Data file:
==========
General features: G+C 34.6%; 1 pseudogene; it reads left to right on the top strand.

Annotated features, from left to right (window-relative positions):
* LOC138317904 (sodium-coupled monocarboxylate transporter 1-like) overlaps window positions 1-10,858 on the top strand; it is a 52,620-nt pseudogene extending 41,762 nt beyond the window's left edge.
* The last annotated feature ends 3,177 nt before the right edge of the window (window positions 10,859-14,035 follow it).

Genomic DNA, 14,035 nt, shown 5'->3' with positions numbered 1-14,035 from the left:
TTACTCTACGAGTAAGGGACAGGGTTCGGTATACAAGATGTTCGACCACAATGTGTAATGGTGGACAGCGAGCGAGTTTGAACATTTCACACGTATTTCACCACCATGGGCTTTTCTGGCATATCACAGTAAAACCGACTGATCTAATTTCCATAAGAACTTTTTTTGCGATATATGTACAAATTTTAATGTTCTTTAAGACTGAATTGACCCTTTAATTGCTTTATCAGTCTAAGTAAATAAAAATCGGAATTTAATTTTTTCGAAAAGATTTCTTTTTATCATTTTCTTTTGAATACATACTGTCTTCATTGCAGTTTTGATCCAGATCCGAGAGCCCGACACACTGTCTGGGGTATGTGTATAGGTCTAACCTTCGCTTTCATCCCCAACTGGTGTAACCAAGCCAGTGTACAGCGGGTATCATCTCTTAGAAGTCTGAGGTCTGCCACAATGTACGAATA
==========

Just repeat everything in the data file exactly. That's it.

General features: G+C 34.6%; 1 pseudogene; it reads left to right on the top strand.

Annotated features, from left to right (window-relative positions):
* LOC138317904 (sodium-coupled monocarboxylate transporter 1-like) overlaps window positions 1-10,858 on the top strand; it is a 52,620-nt pseudogene extending 41,762 nt beyond the window's left edge.
* The last annotated feature ends 3,177 nt before the right edge of the window (window positions 10,859-14,035 follow it).

Genomic DNA, 14,035 nt, shown 5'->3' with positions numbered 1-14,035 from the left:
TTACTCTACGAGTAAGGGACAGGGTTCGGTATACAAGATGTTCGACCACAATGTGTAATGGTGGACAGCGAGCGAGTTTGAACATTTCACACGTATTTCACCACCATGGGCTTTTCTGGCATATCACAGTAAAACCGACTGATCTAATTTCCATAAGAACTTTTTTTGCGATATATGTACAAATTTTAATGTTCTTTAAGACTGAATTGACCCTTTAATTGCTTTATCAGTCTAAGTAAATAAAAATCGGAATTTAATTTTTTCGAAAAGATTTCTTTTTATCATTTTCTTTTGAATACATACTGTCTTCATTGCAGTTTTGATCCAGATCCGAGAGCCCGACACACTGTCTGGGGTATGTGTATAGGTCTAACCTTCGCTTTCATCCCCAACTGGTGTAACCAAGCCAGTGTACAGCGGGTATCATCTCTTAGAAGTCTGAGGTCTGCCACAATGTACGAATA